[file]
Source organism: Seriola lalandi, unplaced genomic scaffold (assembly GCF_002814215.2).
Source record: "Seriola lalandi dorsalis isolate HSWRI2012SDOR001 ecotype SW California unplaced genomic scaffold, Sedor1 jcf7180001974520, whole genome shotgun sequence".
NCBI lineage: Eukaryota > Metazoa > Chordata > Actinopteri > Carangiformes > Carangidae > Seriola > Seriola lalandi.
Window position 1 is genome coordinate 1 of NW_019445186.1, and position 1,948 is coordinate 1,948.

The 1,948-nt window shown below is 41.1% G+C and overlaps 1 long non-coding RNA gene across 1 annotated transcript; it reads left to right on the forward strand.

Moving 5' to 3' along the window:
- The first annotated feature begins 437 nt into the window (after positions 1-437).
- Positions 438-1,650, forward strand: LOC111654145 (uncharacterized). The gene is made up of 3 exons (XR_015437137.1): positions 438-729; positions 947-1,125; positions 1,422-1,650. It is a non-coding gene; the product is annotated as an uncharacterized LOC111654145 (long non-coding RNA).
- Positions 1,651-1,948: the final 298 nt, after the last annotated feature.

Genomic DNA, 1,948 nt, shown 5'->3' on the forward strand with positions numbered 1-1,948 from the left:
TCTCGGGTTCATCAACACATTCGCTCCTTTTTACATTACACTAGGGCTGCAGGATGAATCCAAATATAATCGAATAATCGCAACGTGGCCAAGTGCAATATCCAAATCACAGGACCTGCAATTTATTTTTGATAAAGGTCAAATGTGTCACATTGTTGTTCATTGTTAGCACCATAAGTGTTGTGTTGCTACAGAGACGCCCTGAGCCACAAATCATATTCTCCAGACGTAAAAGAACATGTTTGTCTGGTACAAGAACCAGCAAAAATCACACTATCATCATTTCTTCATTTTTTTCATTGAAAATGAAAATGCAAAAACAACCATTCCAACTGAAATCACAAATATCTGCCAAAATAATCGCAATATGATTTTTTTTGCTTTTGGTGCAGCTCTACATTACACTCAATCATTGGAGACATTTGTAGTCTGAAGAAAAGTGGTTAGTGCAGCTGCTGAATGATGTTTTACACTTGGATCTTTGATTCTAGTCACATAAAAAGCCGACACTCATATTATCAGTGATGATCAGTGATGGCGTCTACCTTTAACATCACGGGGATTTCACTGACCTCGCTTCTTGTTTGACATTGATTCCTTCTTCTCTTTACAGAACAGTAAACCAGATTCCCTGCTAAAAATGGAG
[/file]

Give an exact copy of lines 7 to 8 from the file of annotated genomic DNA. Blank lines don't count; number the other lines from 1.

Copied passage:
- The first annotated feature begins 437 nt into the window (after positions 1-437).
- Positions 438-1,650, forward strand: LOC111654145 (uncharacterized). The gene is made up of 3 exons (XR_015437137.1): positions 438-729; positions 947-1,125; positions 1,422-1,650. It is a non-coding gene; the product is annotated as an uncharacterized LOC111654145 (long non-coding RNA).